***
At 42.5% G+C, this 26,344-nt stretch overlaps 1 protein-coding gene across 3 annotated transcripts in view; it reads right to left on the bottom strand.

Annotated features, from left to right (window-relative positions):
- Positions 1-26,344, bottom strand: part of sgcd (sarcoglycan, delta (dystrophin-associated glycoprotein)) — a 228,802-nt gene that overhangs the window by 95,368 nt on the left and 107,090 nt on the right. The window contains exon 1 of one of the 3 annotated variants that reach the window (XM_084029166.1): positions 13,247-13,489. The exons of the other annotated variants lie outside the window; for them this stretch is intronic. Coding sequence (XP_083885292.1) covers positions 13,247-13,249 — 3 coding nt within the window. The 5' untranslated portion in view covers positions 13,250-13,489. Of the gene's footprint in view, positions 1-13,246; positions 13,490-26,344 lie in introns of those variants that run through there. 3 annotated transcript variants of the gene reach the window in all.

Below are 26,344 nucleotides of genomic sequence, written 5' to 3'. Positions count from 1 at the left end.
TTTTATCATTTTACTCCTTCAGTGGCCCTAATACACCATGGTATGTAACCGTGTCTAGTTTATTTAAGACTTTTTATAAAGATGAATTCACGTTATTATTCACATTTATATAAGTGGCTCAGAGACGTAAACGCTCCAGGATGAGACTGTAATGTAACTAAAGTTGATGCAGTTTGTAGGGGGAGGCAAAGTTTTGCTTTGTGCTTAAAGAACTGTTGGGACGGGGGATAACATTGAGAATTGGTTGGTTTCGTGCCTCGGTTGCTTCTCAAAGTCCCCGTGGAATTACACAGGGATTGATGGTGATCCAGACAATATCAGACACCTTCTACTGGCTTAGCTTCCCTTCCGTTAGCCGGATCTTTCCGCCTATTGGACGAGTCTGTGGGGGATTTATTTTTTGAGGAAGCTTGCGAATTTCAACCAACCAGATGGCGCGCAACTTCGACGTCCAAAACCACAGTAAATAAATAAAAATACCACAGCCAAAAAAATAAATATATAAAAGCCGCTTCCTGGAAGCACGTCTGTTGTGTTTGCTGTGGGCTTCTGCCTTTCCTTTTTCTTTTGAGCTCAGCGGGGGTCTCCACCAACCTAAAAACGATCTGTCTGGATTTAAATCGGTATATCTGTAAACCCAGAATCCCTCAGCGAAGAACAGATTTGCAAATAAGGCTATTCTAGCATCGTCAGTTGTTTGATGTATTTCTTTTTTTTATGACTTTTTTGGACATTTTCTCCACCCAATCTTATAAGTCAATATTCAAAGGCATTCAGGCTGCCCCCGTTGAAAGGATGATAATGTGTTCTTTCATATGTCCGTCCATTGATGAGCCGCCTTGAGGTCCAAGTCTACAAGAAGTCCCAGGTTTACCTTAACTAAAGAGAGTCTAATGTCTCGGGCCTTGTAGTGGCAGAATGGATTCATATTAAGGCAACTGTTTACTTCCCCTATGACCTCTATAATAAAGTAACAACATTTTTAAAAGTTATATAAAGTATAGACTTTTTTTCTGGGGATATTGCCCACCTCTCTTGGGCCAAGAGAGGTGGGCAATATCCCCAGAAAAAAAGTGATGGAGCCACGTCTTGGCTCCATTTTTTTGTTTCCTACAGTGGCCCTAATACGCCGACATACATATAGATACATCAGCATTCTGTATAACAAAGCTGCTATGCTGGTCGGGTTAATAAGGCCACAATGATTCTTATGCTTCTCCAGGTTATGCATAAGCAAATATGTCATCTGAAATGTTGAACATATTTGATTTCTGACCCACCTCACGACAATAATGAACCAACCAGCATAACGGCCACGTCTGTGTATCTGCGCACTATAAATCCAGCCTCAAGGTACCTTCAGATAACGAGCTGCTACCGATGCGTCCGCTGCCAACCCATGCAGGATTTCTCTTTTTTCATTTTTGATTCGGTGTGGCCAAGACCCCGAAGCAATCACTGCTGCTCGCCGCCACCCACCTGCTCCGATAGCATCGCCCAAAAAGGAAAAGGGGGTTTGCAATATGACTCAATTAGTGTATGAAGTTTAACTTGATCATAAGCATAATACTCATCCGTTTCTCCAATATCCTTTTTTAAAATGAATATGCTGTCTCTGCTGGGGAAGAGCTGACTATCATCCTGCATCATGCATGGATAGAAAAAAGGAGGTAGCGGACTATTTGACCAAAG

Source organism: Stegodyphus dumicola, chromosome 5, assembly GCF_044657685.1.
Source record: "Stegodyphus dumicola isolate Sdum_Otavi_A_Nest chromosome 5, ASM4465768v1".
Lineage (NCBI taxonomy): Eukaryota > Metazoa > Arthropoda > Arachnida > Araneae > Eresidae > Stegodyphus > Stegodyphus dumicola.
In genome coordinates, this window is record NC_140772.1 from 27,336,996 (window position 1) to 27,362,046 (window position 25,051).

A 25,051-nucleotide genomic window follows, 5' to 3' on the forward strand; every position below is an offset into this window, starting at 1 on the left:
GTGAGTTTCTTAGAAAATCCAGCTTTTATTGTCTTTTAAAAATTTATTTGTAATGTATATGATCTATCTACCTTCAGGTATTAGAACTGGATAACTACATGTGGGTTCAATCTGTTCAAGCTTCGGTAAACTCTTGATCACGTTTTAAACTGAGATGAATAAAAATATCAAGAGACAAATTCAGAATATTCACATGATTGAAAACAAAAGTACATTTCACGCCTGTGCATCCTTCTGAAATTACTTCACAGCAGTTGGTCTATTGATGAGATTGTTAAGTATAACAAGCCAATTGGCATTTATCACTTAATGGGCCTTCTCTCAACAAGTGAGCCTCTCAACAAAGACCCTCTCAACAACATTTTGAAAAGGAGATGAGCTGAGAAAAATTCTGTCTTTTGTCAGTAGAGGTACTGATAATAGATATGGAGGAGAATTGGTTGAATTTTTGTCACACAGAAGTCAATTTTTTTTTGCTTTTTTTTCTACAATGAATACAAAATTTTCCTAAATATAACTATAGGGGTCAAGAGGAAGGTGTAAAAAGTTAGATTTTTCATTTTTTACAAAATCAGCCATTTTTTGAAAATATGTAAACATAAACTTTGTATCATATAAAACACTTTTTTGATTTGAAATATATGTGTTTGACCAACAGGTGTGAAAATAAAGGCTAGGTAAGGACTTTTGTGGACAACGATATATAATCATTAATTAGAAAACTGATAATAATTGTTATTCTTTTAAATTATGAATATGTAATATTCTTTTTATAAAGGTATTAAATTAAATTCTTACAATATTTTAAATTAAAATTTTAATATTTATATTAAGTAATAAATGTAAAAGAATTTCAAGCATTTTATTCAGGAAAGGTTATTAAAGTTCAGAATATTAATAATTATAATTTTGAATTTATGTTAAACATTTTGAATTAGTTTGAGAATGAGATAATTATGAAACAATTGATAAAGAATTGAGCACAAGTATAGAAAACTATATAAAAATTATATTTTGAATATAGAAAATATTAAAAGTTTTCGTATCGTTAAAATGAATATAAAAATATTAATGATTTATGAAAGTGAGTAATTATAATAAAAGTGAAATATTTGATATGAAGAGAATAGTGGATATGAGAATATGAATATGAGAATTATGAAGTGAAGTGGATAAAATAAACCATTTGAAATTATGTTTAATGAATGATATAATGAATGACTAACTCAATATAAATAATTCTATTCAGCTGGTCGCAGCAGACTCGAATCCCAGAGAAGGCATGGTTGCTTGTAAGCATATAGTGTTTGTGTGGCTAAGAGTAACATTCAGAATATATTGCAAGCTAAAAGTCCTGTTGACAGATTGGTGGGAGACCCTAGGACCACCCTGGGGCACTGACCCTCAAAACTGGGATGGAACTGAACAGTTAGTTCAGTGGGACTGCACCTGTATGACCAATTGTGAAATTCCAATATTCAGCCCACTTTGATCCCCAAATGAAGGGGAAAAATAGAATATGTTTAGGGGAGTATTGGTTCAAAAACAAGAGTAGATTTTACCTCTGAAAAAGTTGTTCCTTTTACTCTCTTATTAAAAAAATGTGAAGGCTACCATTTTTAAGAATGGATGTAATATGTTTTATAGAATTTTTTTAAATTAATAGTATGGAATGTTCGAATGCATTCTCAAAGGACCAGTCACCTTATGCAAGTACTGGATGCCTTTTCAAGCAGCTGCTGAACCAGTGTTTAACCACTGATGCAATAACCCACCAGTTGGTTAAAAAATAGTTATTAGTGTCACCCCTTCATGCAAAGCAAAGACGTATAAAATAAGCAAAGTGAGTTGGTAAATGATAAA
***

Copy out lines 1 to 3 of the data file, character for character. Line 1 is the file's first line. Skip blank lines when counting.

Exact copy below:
At 42.5% G+C, this 26,344-nt stretch overlaps 1 protein-coding gene across 3 annotated transcripts in view; it reads right to left on the bottom strand.

Annotated features, from left to right (window-relative positions):
- Positions 1-26,344, bottom strand: part of sgcd (sarcoglycan, delta (dystrophin-associated glycoprotein)) — a 228,802-nt gene that overhangs the window by 95,368 nt on the left and 107,090 nt on the right. The window contains exon 1 of one of the 3 annotated variants that reach the window (XM_084029166.1): positions 13,247-13,489. The exons of the other annotated variants lie outside the window; for them this stretch is intronic. Coding sequence (XP_083885292.1) covers positions 13,247-13,249 — 3 coding nt within the window. The 5' untranslated portion in view covers positions 13,250-13,489. Of the gene's footprint in view, positions 1-13,246; positions 13,490-26,344 lie in introns of those variants that run through there. 3 annotated transcript variants of the gene reach the window in all.